‘Plastic micro beads’ to be removed from soap
(Related: ” Oldest North American Rock Art May Be 14,800 Years Old .”) Fast forward a few decades to the 1980s, when a fragment from the beads was retested to determine its composition using newer technology called an electron microprobe. The results revealed concentrations of nickel that were too low to confirm whether the iron came from a meteorite. Still, some scientists remained unconvinced that the beads were entirely man-made, which was an alternative explanation. Thilo Rehren , a professor at University College London’s Institute of Archaeology campus in Qatar, released a study in the Journal of Archaeological Science on Tuesday that says germanium levelsa chemical element not highly concentrated in man-made ironprove the metal is meteoric.
For the original version including any supplementary images or wholesale beads video, visit http://news.nationalgeographic.com/news/2013/13/130822-ancient-egypt-beads-meteorites-iron-gerzeh/
Ancient Glass Beads Provide Evidence of Industry and Trade Routes at the Time of the Romans
But it’s on the minds of marine science researchers, as well as a major company. Unilever, the company that makes Dove soaps, Vaseline, Pond’s skin cream and other personal care products, announced recently it’s phasing out the use of “plastic micro beads as a ‘scrub’ material” in its personal care products. By 2015, the phase out should be complete, Unilever said. The company said the “the issue of plastics particles in the ocean is an important issue.” Microplastics are plastic pieces less than 5 millimeters (0.2 inches) long, and they are a major type of marine debris. They are used as scrubbers in hand cleansers and other domestic and industrial cleaning products, according to a 2009 review of the issue led by Richard Thompson, professor of marine science at the University of Plymouth in the United Kingdom.
For the original version including any supplementary images or video, visit http://www.cnn.com/2013/01/07/health/microplastics-soap-unilever/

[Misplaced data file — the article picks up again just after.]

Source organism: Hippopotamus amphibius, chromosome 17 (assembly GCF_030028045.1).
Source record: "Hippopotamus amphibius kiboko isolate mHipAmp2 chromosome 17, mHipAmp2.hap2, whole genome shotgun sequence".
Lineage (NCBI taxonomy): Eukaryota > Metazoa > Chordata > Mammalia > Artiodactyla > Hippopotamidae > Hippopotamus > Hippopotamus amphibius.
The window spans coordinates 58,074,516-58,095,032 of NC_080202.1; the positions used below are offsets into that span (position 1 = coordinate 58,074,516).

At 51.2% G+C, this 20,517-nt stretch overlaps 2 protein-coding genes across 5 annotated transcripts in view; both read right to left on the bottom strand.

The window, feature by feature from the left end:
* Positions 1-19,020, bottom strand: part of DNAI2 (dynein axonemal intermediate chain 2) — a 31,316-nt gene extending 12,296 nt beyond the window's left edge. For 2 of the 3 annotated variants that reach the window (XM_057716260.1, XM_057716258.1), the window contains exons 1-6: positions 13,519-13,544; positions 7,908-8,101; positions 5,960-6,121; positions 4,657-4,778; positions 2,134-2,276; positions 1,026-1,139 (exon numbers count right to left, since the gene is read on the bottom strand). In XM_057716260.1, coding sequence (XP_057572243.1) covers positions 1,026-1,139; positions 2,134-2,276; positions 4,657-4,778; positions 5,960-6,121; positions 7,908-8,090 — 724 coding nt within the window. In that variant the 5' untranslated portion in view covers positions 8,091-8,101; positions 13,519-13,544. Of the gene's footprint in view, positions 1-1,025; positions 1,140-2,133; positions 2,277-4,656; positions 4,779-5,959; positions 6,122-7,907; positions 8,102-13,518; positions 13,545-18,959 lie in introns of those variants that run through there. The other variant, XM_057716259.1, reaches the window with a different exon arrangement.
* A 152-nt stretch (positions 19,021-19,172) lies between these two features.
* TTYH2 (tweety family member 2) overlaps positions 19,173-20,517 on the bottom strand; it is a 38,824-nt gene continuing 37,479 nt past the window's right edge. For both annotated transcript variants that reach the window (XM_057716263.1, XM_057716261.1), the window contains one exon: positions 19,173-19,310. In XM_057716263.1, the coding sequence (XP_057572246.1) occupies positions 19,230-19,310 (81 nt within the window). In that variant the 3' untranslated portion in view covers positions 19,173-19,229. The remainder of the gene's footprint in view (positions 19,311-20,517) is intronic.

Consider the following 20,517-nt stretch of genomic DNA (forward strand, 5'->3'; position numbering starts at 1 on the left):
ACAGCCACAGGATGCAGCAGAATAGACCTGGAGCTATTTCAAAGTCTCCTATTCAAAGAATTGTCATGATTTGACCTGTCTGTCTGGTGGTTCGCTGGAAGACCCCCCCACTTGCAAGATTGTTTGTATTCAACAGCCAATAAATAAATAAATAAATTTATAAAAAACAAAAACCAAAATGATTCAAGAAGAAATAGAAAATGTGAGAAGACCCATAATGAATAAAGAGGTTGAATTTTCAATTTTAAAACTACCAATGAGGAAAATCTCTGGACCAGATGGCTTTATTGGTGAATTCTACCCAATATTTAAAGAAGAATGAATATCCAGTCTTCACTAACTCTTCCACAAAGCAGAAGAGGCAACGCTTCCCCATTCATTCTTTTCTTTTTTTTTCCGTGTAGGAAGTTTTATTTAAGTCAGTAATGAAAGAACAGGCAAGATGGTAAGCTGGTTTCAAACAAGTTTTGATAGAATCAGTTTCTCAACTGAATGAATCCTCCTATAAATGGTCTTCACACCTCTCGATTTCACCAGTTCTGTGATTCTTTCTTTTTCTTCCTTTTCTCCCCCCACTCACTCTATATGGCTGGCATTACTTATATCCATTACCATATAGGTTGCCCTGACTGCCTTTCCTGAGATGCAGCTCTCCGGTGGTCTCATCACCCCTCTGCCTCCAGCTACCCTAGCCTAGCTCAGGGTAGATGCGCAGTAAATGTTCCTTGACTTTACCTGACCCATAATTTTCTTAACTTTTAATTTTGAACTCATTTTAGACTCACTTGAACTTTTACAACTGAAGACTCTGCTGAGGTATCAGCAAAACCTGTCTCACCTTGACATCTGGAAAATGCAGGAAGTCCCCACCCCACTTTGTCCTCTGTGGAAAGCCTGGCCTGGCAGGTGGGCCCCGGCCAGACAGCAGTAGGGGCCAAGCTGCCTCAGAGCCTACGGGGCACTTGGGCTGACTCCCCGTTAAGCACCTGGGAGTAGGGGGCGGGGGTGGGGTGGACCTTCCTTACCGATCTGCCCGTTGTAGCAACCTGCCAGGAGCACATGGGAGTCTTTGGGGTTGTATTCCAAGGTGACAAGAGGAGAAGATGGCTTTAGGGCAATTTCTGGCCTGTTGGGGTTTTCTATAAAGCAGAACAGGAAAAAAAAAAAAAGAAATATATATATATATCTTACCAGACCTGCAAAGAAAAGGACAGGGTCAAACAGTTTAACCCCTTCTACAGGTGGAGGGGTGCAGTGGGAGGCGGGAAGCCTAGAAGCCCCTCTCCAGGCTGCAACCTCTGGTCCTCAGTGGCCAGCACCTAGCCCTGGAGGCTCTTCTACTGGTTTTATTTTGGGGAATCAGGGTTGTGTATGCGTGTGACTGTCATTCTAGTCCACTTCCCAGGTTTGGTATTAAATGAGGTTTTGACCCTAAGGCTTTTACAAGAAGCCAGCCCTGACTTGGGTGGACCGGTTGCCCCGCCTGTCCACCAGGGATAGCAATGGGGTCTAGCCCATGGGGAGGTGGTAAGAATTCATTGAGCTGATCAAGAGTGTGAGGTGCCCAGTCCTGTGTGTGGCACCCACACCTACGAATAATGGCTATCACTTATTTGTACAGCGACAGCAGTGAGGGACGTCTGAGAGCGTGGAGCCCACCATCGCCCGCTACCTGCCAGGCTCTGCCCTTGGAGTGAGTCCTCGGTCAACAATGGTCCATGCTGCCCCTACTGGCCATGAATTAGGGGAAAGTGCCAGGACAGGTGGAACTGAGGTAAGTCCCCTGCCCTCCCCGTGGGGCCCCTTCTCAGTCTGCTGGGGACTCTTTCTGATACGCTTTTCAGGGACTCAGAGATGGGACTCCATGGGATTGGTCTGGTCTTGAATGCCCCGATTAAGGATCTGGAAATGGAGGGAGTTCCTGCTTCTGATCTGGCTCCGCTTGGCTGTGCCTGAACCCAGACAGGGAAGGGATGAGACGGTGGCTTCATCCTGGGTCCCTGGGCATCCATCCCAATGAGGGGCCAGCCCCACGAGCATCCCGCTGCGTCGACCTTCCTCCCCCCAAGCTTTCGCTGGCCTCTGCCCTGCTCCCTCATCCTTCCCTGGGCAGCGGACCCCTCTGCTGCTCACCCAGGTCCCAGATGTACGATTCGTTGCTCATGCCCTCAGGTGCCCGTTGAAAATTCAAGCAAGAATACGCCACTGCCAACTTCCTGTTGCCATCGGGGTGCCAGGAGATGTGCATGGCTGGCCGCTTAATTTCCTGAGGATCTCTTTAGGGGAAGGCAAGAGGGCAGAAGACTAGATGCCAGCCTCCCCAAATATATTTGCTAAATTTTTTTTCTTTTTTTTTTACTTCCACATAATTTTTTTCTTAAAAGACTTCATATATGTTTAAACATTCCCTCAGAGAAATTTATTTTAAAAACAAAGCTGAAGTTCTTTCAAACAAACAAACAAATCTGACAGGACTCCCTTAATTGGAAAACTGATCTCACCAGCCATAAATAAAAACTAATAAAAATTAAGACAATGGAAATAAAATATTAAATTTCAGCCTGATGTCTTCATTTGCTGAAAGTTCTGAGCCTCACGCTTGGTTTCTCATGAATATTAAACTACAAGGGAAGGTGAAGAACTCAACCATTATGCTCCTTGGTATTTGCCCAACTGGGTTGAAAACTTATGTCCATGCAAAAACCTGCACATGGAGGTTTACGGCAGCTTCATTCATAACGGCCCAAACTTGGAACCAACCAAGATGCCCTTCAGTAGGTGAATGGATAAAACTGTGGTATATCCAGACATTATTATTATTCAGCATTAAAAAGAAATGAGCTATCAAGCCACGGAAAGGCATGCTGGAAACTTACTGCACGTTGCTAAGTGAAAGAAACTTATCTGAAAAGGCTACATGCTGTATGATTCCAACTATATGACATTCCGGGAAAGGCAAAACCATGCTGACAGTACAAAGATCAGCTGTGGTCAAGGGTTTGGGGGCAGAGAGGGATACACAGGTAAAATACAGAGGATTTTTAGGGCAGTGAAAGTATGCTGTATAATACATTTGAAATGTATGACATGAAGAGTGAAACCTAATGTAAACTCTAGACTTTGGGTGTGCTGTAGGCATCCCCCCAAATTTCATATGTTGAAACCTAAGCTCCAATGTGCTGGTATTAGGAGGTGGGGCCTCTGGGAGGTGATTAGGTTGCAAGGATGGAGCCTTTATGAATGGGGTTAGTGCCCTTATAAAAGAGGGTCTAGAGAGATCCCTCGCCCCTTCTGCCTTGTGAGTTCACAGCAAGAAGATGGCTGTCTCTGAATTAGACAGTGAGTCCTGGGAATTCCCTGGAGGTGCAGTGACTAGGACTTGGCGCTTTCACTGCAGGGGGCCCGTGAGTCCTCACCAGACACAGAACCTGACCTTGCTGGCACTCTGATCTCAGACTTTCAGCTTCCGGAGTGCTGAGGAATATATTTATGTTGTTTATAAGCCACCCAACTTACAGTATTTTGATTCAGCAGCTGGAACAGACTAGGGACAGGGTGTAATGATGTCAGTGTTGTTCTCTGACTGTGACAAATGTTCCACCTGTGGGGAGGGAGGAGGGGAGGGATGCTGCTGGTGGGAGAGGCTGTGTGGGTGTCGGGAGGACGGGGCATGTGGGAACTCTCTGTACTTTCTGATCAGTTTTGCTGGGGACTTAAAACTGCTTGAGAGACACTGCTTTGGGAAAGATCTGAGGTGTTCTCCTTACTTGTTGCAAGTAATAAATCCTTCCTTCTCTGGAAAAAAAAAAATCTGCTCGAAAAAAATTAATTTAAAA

The video shows that when one end of a strand of beads is tossed into the air, the beads form a strange arc that seems to levitate. But why? “That’s quite easy really, if you look at it as a sort of tug-of-war,” BBC’s science correspondent Steve Mould explains in the video. Since the falling end of the strand is heavier than the stationary end, it tugs, causing the chain to travel quickly downward. “If you’ve got something traveling really quickly, it’s got momentum, right?
For the original version including any supplementary images or video, visit http://www.huffingtonpost.com/2013/07/02/bead-chain-video-falling-beads-float_n_3529944.html
Bead-Chain VIDEO Uses Slo-Mo To Show How Falling Beads Seem To Float
Potash made from seaweed or plants growing along a coastline contains more sodium because of the saline soil, whereas inland plants contain more potassium. As it is a very complex process to extract the sodium from potash, naturally occurring soda from Egypt was more frequently used. Some of the beads stand out because of their striking colors. They were colored blue to opaque black using cobalt, copper gave them a green color, while manganese helped produce a violet color or to decolorize glass given a yellow tint by the presence of iron. Ancient manufacturers achieved a brown color for the beads with the go help of iron oxide.
For the original version including any supplementary images or video, visit http://www.sciencedaily.com/releases/2013/08/130809114831.htm